The adventures of Kintaro, the golden boy
He rubbed his eyes to be sure that he was not dreaming when he saw this boy pull over a tree by the roots and throw it across the stream to form a bridge.
The woodcutter, for such he seemed to be by his dress, marveled at all he saw, and said to himself:
"This is no ordinary child. Whose son can he be? I will find out before this day is done."
He hastened after the strange party and crossed the bridge behind them. Kintaro knew nothing of all this, and little guessed that he was being followed. On reaching the other side of the river he and the animals separated, they to their lairs in the woods and he to his mother, who was waiting for him.
As soon as he entered the cottage, which stood like a matchbox in the heart of the pine-woods, he went to greet his mother, saying:
"Okkasan (mother), here I am!"
"O, Kimbo!" said his mother with a bright smile, glad to see her boy home safe after the long day. "How late you are to-day. I feared that something had happened to you. Where have you been all the time?"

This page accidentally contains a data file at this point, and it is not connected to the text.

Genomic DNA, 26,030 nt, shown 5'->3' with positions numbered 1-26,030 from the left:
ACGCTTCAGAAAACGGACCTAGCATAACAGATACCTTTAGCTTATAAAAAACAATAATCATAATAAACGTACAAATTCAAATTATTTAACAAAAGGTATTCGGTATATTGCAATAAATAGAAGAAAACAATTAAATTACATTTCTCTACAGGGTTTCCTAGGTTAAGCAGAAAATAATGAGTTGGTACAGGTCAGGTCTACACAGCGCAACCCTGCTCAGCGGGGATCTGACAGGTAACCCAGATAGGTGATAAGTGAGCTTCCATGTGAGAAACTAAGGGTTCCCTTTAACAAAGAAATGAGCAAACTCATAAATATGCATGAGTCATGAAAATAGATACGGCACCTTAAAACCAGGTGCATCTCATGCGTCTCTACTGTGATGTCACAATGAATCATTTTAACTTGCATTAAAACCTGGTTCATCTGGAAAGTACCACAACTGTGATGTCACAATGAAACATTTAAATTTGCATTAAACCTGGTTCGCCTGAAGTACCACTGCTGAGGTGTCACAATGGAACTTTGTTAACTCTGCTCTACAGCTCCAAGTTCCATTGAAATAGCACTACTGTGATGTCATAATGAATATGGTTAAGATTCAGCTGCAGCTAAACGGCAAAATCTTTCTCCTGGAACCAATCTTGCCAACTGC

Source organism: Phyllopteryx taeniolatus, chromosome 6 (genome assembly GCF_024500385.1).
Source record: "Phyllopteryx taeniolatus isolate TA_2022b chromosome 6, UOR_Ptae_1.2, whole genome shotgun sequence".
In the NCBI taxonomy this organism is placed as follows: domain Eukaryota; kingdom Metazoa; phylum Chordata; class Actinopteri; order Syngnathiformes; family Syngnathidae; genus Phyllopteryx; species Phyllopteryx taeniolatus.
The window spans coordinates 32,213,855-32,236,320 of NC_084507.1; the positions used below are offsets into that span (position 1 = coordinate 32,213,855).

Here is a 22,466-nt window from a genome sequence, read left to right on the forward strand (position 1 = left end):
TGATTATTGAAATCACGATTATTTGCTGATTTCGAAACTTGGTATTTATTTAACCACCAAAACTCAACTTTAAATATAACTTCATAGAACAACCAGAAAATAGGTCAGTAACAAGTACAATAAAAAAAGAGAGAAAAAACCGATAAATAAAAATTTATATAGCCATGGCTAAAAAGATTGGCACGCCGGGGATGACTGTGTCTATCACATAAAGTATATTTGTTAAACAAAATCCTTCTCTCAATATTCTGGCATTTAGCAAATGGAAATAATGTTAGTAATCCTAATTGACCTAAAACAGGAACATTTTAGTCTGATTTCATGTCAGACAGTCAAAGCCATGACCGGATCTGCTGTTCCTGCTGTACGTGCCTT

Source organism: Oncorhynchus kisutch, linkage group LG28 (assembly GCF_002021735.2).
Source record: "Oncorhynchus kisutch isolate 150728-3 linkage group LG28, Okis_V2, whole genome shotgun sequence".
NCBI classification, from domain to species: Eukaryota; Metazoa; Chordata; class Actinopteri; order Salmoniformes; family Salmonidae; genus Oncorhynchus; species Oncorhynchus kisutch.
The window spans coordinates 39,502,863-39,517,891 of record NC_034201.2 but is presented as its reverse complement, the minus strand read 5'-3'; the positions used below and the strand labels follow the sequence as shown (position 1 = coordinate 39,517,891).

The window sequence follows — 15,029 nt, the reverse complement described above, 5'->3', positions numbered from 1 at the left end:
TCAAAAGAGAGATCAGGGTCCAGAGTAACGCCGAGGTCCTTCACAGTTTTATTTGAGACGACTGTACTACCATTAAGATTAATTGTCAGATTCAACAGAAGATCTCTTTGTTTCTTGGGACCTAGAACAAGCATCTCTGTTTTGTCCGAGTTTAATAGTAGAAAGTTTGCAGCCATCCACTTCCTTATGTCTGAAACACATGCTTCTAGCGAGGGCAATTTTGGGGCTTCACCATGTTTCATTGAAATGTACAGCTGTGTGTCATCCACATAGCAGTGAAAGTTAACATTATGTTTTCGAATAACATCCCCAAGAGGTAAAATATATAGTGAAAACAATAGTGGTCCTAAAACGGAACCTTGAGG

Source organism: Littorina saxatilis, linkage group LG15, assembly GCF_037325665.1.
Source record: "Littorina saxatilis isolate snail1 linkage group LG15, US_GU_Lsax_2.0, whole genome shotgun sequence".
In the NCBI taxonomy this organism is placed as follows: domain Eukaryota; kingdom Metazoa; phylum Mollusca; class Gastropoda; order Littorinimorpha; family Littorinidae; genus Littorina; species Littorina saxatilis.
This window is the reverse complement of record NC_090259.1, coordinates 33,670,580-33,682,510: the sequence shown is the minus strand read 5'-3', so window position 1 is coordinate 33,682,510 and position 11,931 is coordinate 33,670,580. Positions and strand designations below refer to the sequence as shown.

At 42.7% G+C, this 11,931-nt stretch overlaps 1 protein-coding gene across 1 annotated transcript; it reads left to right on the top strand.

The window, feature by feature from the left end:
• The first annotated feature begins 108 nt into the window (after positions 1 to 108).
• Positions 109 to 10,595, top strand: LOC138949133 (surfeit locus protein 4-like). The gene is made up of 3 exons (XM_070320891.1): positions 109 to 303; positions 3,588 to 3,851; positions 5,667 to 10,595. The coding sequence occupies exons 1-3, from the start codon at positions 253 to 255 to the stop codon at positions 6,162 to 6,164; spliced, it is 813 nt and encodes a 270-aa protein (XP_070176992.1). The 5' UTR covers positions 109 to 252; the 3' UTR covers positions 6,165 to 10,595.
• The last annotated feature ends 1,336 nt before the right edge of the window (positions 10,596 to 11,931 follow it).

"I took my four friends, the bear, the deer, the monkey, and the hare, up into the hills, and there I made them try a wrestling match, to see which was the strongest. We all enjoyed the sport, and are going to the same place to-morrow to have another match."
"Now tell me who is the strongest of all?" asked his mother, pretending not to know.
"Oh, mother," said Kintaro, "don't you know that I am the strongest? There was no need for me to wrestle with any of them."
"But next to you then, who is the strongest?"
"The bear comes next to me in strength," answered Kintaro.
"And after the bear?" asked his mother again.
"Next to the bear it is not easy to say which is the strongest, for the deer, the monkey, and the hare all seem to be as strong as each other," said Kintaro.
Suddenly Kintaro and his mother were startled by a voice from outside.
"Listen to me, little boy! Next time you go, take this old man with you to the wrestling match. He would like to join the sport too!
The Rooster, the Hand-Mill and the Swarm of Hornets
Category: Sweden folktales
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